Got multiple WIPs on the go? Struggling to get anywhere with any one project? Here’s my top three reasons why you need to pick a “focus” project – a WIP that you work on exclusively until you hit your next writing goal.
Not a completer-Finisher? Fake it until you make it
I am very much not the type of person who starts one project, finishes it, and then moves to the next project. I’m the kind of person who will start at least five different projects, get about half way through with three, and maybe (with much effort) finish one.
Now, there is nothing bad in this approach, but I found myself frustrated at lack of progress on all five. Plus, the one I did finish felt like such a slog the project lost its charm by the time I was inching my way to the finish line.
The problem? For me, five projects at once was simply too much.
So I made a decision that I was going to have one focus project for one month (that being my Novel for Nanowrimo 2018). Lo and behold I won Nanowrimo that year, and had enough energy to just…keep going!
My novel is still very much a WIP, but I’ve now managed to complete two complete re-writes and now slogging my way through what I hope is the final structural edit. Instead of just diving into multiple WIPs, I’ve found myself coming back to this story to figure out the problem points instead of ignoring them.
Time (and energy) is of the essence
I’ve spoken before about how to write when you’re busy, and how it’s okay to pace yourself with your writing. It’s such an important topic for me because it is the main constraint on my writing ability – time and energy.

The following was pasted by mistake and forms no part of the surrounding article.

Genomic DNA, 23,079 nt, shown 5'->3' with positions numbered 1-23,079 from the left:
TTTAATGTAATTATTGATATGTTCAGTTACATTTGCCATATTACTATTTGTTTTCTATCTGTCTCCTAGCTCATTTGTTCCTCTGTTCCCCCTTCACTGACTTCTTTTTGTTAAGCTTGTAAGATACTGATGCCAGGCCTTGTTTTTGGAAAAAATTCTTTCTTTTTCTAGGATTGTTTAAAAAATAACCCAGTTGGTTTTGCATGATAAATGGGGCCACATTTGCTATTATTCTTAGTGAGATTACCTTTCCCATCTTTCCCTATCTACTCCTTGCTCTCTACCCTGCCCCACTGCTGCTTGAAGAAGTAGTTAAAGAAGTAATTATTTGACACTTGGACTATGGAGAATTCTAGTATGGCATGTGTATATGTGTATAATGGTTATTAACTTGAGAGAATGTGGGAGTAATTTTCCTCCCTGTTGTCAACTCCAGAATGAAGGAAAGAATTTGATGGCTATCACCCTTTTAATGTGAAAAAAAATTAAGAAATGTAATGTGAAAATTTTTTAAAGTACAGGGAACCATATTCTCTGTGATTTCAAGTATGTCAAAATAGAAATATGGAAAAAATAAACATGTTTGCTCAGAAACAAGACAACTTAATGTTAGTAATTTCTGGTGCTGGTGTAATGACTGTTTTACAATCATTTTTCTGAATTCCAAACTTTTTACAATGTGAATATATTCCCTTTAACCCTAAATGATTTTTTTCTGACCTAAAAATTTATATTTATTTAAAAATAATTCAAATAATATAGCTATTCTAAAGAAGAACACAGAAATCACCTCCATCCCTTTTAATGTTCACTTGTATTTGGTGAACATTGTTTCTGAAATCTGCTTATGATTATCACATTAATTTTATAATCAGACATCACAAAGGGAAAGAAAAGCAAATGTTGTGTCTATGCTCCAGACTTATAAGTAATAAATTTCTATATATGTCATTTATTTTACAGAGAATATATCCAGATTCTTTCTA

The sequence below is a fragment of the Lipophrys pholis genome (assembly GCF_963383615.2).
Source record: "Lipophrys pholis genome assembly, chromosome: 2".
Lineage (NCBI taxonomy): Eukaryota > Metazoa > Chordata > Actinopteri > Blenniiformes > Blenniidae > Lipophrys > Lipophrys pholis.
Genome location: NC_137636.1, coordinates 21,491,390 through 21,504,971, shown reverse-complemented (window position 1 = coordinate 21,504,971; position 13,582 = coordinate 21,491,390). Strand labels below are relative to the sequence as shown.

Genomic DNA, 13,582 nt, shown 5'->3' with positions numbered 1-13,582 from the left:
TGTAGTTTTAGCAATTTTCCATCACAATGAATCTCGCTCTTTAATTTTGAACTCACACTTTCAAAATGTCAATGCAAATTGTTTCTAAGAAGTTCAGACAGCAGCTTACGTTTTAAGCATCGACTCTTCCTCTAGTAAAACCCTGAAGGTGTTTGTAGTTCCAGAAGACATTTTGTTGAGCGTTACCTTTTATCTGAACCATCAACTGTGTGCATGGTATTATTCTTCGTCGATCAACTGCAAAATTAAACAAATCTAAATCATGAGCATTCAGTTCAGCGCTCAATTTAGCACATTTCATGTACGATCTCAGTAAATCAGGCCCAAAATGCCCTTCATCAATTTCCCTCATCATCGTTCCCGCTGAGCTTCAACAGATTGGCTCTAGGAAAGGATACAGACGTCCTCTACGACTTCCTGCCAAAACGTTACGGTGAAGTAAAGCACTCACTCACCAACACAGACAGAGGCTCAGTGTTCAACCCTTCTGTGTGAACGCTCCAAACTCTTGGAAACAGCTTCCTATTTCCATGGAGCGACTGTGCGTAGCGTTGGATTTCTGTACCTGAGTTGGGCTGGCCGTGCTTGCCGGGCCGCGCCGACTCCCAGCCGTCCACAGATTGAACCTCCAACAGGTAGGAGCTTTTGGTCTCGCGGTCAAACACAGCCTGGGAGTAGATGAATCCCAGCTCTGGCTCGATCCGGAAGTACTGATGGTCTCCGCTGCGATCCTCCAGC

However, even when I have lots of free time, I’ve noticed my writing output doesn’t magically increase. My energy levels need for writing (and the impact writing has on my energy levels) stays mostly the same.
Choosing one project to focus on has meant I’ve used the most of my time and energy. This doesn’t mean I’ve completely stopped doing other projects, but it’s given me the ability to prioritise my time and energy. After all, it’s a focus project, not a one project at the cost of all else project.
Sometimes the only way to the finish line is through the problems
When you’re on a second or third edit of the same story, it can become a slog. There are times when it would be easier to write another project, maybe even create a new one which is shiny and fresh, that has less problem plot-holes than your current one.
It’s easy to procrastinate on Project One when shiny, alluring Project Two is sitting there in the wings. However, if you’ve chosen Project One to focus on, you might find yourself more willing to sit down with Project One and worth through the problems, rather than take the procrastination route of creating something with Project Two.
(Now, there is something about knowing when to give up a Project, but that will have to be the subject of another blog).
Sometimes the only way to the finish line is by sitting down and forcing your way through the problems that lie in your WIP. And those problems can only be solved if you’re willing to focus your time and energy solving them.
What do you do?
Do you have one WIP or multiple WIPs on the go? Do you think picking a focus project could help your writing?
Photo Credit: Yannick Pulver on Unsplash